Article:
LOUISVILLE, Ky. — Mid-afternoon on June 13, a previously unnamed police officer stopped an African-American man outside of the Smoker’s Dream Smoke Shop on Bardstown Avenue in Louisville. The officer believed the man fit the description of a suspect who assaulted a woman on the 300 block of West Oak St. earlier that day.
Shortly thereafter, the officer fired his gun at the man, killing him.
Officer Nathan Blanford, 40, can be seen on the video below drawing his service weapon and firing at 35-year-old Deng Manyoun.
Blanford has reportedly been placed on paid administrative leave while the same police department that hired him in 2005 investigates the incident itself.
The U.S. State Department has allowed asylum for thousands of refugees from war-torn Sudan since the 1990s. Manyoun Fled to the U.S. as a refugee from Sudan in 2001, according to the Associated Press. Originally resettled in Nashville, Tennessee by Catholic Charities, Manyoun moved to Louisville in one of the city’s poorest neighborhoods.
Manyoun had an extensive rap sheet for violent outbursts towards authorities, reportedly suffered from mental illness, and did not speak English, hindering his ability to understand the officer’s commands.
The fatal shooting generated outcry from some members of the public, who believe the officer’s use of force was unreasonable and unnecessary. Public outrage has been further stoked by a recent report from Amnesty International that claims “all 50 states in the United States of America fail to meet the global police use of force standards.”
Not all share in their concern, however. Dave Mutchler, President of the Fraternal Order of Police in River City (Lodge 614), penned an 8 paragraph open letter to the public in response to the outcry and demands for justice generated by Manyoun’s death. In the letter, Mutchler referred to those concerned with the violence as “race-baiters,” and accused them of sensationalism and ineptitude.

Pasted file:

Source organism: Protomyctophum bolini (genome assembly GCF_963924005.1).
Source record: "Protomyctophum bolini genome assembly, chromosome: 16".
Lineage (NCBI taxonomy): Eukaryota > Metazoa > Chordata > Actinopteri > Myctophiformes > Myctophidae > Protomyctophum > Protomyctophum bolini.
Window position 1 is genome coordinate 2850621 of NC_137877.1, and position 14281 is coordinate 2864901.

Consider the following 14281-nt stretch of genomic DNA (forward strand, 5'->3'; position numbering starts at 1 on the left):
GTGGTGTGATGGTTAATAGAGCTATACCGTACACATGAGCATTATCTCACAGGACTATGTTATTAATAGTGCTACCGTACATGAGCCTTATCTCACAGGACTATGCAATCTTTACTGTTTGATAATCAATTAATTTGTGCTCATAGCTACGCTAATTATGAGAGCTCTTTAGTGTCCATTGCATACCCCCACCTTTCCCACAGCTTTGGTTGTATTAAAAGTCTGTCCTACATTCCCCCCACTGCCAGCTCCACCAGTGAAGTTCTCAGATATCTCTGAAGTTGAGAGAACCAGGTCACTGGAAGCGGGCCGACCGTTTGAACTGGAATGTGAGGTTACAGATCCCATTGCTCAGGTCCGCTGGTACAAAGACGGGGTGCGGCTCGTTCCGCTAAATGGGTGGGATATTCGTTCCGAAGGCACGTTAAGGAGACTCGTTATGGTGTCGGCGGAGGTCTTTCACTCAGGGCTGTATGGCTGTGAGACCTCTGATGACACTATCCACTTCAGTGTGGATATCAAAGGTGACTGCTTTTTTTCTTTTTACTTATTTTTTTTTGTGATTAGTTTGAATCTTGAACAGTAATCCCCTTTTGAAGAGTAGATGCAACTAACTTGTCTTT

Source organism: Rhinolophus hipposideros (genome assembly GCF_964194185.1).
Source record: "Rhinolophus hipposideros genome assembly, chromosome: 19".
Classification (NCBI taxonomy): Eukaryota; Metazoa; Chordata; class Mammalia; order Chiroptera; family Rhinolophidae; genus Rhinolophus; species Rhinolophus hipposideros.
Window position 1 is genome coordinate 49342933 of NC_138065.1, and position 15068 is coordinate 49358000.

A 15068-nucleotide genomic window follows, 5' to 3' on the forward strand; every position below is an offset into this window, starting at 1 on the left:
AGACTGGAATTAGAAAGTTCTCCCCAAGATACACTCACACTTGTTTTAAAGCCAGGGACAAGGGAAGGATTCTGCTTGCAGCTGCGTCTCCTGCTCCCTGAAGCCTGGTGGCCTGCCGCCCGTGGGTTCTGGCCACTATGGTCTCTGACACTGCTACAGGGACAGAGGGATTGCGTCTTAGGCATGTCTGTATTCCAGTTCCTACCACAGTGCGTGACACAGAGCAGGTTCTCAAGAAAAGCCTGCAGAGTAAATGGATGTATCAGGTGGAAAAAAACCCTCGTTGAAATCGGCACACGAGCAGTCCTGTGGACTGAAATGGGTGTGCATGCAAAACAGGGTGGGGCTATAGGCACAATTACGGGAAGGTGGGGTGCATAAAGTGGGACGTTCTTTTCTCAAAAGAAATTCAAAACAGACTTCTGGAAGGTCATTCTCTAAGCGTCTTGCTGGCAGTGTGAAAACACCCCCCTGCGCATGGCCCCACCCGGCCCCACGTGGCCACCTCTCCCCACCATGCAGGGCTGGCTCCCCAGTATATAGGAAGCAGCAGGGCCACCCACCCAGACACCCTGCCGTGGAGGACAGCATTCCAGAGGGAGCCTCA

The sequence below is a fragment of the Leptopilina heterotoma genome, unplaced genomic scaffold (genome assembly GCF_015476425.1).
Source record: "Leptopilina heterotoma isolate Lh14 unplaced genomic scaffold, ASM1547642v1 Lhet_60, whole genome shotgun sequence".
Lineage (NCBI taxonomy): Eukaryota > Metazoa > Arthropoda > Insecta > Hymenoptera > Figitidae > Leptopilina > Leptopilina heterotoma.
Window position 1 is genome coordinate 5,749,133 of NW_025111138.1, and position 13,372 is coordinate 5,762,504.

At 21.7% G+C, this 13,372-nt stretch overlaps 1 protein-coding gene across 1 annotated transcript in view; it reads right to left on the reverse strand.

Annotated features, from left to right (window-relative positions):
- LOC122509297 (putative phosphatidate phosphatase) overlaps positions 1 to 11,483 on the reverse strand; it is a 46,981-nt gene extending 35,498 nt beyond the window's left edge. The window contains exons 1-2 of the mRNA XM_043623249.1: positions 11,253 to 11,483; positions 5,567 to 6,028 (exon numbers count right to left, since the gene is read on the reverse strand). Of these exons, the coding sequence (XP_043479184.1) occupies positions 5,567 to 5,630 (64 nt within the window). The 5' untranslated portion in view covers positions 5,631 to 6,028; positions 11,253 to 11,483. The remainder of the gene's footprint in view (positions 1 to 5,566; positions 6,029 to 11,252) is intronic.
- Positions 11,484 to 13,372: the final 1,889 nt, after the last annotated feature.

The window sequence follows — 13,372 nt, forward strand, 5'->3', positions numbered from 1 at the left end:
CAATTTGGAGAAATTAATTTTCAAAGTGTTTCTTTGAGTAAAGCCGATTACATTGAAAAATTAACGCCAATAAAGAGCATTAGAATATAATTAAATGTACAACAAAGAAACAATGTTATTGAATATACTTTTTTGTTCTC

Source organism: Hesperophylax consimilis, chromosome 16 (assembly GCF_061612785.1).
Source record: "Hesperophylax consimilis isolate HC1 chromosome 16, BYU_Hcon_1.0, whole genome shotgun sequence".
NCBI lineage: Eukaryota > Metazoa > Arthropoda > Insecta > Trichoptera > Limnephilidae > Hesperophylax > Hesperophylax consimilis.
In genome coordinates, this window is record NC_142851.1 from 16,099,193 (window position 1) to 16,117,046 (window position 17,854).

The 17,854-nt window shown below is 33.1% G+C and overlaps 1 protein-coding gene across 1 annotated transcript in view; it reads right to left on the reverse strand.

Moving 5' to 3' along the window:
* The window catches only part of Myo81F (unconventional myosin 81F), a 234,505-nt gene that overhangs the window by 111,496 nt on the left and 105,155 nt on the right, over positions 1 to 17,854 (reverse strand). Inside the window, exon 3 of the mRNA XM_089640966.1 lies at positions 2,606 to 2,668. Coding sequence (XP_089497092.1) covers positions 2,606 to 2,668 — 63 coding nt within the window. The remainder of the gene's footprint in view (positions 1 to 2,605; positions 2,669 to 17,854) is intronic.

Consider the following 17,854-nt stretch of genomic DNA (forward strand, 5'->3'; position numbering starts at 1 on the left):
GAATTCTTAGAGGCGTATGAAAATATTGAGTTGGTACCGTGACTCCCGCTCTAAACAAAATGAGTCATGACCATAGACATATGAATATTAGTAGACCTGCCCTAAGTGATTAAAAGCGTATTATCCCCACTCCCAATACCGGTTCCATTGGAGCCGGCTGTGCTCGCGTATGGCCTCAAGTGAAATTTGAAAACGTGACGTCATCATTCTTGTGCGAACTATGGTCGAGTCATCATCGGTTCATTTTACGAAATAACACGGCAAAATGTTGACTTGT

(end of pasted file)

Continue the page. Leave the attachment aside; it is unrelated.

“To the sensationalists, liars and race-baiters — we are done with you.”
“Your flawed logic and lack of reason regarding events that occur in our society makes you appear stunningly inept.”
Mutchler went on to criticize those who spoke out against government bodies they felt were culpable for violence and oppression, issuing what some perceive to be a veiled threat to their First Amendment rights:
“If your behavior or untruths causes harm to us or the public, we will make every attempt to have you investigated, charged, and prosecuted at the local, state or federal level.”
Mutchler also referred to the publicly concerned as idiots, blaming them for the Ferguson riots:
“Your idiocy and lies are what caused the destruction in Ferguson and other cities around our country and we won’t be tolerating that here.”
In a news conference this past week, Mutchler noted that FOP policy forbids its members from publicly commenting on matters of current investigation, but nevertheless defended his right to speak out. Mutchler closed the letter with an attack on the public’s outrage, accompanied by an ominous warning:
“Your ridiculous demands and anti-law enforcement attitude has reached a level that is unacceptable. You want our attention? Well you have it.”
Ricky Jones, the chairman of Pan-African studies at the University of Louisville, responded to Mutchler, calling the letter “a declaration of war.”
Louisville Metro Police Chief Steve Conrad and Louisville Mayor Fischer also spoke out in opposition of the letter, noting that the officer who killed Maynoun could have chosen a less lethal response, pointing out that he had plenty of time to do so.
Despite this acknowledgement, Officer Blanford has yet to be charged.
It’s my belief that we live in a world where people of all races have come to fear authority. A world where, instead of honoring the police as protectors and heroes, African-American mothers and fathers must caution their children on how to interact with police so that they not end up murdered by cops. Fresh is the memory of 12 year old Tamir Rice, who was fatally shot while playing with his toy gun on a playground in 2014 by Cleveland Police officers seconds after arriving at the scene, before their squad car had even stopped.
It seems to me that some police consider the Ferguson and Baltimore Riots as a pretext to the revolution of a very tired and oppressed people. The public outnumbers the tyrants, however, and they are slowly starting to wake up.